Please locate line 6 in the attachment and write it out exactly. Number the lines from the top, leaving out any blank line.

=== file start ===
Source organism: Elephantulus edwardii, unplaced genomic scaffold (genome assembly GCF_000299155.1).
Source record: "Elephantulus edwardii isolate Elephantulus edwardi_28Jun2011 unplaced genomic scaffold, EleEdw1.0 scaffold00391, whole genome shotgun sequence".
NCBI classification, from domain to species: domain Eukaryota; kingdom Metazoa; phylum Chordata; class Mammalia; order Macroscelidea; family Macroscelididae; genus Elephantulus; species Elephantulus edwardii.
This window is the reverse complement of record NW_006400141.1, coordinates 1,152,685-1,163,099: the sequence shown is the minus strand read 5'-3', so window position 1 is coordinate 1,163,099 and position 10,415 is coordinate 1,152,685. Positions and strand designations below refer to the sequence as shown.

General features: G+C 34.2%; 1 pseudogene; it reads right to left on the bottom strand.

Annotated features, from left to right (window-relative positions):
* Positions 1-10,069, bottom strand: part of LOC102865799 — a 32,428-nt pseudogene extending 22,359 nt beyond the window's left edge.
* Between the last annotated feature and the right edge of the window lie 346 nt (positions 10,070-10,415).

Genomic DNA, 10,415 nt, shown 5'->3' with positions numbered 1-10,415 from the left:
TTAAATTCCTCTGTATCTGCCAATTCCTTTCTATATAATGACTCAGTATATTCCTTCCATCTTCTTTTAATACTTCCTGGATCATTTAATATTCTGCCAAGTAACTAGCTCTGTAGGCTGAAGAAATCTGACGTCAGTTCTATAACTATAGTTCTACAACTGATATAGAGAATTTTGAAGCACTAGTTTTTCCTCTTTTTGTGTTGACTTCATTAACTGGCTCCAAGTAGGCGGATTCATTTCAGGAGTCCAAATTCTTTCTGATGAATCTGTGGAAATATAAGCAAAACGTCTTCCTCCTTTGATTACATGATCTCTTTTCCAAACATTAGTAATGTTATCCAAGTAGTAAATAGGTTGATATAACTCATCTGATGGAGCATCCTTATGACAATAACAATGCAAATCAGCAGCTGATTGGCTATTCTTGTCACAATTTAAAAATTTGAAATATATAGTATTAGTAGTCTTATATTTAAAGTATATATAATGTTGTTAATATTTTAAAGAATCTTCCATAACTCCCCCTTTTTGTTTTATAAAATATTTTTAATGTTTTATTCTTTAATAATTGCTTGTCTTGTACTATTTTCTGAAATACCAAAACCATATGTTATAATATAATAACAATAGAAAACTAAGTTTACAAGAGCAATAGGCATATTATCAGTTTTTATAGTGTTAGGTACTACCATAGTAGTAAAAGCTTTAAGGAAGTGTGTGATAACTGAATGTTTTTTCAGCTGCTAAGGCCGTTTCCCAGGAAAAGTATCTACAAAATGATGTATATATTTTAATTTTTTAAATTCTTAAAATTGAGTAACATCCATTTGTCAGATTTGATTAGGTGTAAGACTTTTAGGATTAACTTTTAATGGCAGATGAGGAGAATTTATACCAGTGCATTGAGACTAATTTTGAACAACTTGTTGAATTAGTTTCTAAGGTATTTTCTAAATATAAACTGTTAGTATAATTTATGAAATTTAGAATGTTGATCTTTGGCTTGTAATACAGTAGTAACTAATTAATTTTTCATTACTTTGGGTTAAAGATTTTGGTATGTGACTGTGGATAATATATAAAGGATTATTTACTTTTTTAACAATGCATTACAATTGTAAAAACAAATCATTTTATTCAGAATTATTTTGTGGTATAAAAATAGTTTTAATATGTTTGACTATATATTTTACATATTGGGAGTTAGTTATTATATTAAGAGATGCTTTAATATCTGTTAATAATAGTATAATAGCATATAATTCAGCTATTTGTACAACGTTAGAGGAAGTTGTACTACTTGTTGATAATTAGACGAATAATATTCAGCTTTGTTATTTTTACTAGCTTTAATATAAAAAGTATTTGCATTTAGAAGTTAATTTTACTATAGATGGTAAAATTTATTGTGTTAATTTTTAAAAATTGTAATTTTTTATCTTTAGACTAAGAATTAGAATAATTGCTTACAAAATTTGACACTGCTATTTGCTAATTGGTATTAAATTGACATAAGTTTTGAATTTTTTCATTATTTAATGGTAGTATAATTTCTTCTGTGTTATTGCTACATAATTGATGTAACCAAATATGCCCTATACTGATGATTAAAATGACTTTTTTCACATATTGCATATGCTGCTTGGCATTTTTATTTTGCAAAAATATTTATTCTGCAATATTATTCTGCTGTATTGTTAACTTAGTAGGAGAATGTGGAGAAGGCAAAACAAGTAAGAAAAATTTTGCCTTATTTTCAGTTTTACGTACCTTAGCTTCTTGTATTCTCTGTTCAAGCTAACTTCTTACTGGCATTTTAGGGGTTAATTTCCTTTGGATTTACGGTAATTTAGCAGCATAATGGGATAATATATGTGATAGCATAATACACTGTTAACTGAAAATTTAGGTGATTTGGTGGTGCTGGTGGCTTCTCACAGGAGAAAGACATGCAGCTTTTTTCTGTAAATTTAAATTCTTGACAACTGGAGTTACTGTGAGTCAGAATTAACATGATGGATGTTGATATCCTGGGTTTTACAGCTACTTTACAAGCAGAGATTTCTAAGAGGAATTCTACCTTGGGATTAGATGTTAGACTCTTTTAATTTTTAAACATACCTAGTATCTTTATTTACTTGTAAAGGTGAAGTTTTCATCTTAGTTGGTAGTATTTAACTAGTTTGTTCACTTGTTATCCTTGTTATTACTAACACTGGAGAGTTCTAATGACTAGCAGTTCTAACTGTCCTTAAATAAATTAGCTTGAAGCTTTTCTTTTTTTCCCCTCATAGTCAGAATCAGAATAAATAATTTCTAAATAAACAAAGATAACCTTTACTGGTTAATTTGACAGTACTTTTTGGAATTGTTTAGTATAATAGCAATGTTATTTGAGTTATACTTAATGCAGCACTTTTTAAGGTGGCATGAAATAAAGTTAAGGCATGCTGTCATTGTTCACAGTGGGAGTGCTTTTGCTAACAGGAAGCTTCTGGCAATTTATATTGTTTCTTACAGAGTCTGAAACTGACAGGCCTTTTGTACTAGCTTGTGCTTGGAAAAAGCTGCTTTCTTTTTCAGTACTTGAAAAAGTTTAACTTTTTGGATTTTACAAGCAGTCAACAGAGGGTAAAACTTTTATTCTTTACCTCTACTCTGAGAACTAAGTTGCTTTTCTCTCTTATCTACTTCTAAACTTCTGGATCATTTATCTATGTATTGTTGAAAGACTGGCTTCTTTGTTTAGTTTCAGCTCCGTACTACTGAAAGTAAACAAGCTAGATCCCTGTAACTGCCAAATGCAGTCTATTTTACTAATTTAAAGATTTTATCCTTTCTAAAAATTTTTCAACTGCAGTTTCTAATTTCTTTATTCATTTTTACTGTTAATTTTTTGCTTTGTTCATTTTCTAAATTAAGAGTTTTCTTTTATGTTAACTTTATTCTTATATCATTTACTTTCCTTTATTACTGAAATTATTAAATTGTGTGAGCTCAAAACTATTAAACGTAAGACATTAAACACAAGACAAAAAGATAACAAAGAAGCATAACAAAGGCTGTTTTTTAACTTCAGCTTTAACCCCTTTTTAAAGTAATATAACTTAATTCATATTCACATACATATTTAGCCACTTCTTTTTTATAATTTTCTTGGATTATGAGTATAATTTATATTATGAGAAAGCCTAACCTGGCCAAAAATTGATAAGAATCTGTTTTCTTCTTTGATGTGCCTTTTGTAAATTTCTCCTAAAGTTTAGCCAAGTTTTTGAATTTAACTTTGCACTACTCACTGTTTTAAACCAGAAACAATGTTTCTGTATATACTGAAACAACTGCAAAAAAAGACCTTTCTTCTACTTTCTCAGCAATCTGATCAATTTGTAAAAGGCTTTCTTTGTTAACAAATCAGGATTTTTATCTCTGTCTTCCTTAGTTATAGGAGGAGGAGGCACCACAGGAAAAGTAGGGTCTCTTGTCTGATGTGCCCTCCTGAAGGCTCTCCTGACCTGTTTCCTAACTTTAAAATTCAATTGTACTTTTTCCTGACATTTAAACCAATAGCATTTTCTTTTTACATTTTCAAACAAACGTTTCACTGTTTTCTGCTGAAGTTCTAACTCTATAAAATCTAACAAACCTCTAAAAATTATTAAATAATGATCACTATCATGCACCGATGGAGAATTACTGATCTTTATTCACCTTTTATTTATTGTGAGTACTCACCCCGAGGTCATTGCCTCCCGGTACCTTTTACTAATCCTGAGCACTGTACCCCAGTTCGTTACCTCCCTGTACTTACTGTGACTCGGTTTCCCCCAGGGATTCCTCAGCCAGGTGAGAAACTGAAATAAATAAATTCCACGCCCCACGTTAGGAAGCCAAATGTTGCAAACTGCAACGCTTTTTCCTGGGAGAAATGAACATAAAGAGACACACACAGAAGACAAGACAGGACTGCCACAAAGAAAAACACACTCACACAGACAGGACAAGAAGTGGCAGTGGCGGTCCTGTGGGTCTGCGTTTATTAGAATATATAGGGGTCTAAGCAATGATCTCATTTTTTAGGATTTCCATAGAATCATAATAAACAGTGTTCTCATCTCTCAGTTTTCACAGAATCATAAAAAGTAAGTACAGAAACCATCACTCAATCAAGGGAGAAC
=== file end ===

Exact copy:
Annotated features, from left to right (window-relative positions):